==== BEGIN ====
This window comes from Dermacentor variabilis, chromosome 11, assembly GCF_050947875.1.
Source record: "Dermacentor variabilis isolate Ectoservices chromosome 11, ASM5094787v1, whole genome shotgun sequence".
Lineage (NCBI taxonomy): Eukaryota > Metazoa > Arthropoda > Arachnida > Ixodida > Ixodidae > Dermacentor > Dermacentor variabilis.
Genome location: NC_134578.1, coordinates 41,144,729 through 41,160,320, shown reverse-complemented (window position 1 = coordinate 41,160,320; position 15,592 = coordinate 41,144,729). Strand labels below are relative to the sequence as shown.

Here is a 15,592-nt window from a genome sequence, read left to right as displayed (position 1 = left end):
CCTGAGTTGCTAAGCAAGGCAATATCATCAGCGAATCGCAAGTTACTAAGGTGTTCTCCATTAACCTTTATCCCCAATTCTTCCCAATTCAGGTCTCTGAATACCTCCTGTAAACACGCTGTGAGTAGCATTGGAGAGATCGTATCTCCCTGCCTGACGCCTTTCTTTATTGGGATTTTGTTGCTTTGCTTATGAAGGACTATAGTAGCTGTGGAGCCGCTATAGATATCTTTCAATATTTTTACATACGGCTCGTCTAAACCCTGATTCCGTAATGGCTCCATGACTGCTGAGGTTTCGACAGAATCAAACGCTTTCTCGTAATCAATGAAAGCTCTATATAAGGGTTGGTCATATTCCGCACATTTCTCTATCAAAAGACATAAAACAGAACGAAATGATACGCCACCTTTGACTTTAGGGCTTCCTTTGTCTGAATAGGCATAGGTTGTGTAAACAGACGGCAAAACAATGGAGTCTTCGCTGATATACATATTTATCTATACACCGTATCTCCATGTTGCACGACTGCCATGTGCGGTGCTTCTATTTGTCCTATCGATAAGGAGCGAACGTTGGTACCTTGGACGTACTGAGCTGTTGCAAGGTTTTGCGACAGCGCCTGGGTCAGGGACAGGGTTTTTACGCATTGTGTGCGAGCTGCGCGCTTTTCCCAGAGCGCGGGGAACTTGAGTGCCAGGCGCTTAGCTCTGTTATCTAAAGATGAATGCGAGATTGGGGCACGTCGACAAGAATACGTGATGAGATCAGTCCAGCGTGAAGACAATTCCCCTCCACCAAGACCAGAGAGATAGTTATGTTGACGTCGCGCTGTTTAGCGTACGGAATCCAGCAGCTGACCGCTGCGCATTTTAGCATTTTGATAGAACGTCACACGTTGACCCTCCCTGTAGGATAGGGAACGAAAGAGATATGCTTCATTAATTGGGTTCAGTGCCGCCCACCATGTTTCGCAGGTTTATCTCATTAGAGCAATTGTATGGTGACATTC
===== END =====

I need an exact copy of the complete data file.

This window comes from Dermacentor variabilis, chromosome 11, assembly GCF_050947875.1.
Source record: "Dermacentor variabilis isolate Ectoservices chromosome 11, ASM5094787v1, whole genome shotgun sequence".
Lineage (NCBI taxonomy): Eukaryota > Metazoa > Arthropoda > Arachnida > Ixodida > Ixodidae > Dermacentor > Dermacentor variabilis.
Genome location: NC_134578.1, coordinates 41,144,729 through 41,160,320, shown reverse-complemented (window position 1 = coordinate 41,160,320; position 15,592 = coordinate 41,144,729). Strand labels below are relative to the sequence as shown.

Here is a 15,592-nt window from a genome sequence, read left to right as displayed (position 1 = left end):
CCTGAGTTGCTAAGCAAGGCAATATCATCAGCGAATCGCAAGTTACTAAGGTGTTCTCCATTAACCTTTATCCCCAATTCTTCCCAATTCAGGTCTCTGAATACCTCCTGTAAACACGCTGTGAGTAGCATTGGAGAGATCGTATCTCCCTGCCTGACGCCTTTCTTTATTGGGATTTTGTTGCTTTGCTTATGAAGGACTATAGTAGCTGTGGAGCCGCTATAGATATCTTTCAATATTTTTACATACGGCTCGTCTAAACCCTGATTCCGTAATGGCTCCATGACTGCTGAGGTTTCGACAGAATCAAACGCTTTCTCGTAATCAATGAAAGCTCTATATAAGGGTTGGTCATATTCCGCACATTTCTCTATCAAAAGACATAAAACAGAACGAAATGATACGCCACCTTTGACTTTAGGGCTTCCTTTGTCTGAATAGGCATAGGTTGTGTAAACAGACGGCAAAACAATGGAGTCTTCGCTGATATACATATTTATCTATACACCGTATCTCCATGTTGCACGACTGCCATGTGCGGTGCTTCTATTTGTCCTATCGATAAGGAGCGAACGTTGGTACCTTGGACGTACTGAGCTGTTGCAAGGTTTTGCGACAGCGCCTGGGTCAGGGACAGGGTTTTTACGCATTGTGTGCGAGCTGCGCGCTTTTCCCAGAGCGCGGGGAACTTGAGTGCCAGGCGCTTAGCTCTGTTATCTAAAGATGAATGCGAGATTGGGGCACGTCGACAAGAATACGTGATGAGATCAGTCCAGCGTGAAGACAATTCCCCTCCACCAAGACCAGAGAGATAGTTATGTTGACGTCGCGCTGTTTAGCGTACGGAATCCAGCAGCTGACCGCTGCGCATTTTAGCATTTTGATAGAACGTCACACGTTGACCCTCCCTGTAGGATAGGGAACGAAAGAGATATGCTTCATTAATTGGGTTCAGTGCCGCCCACCATGTTTCGCAGGTTTATCTCATTAGAGCAATTGTATGGTGACATTC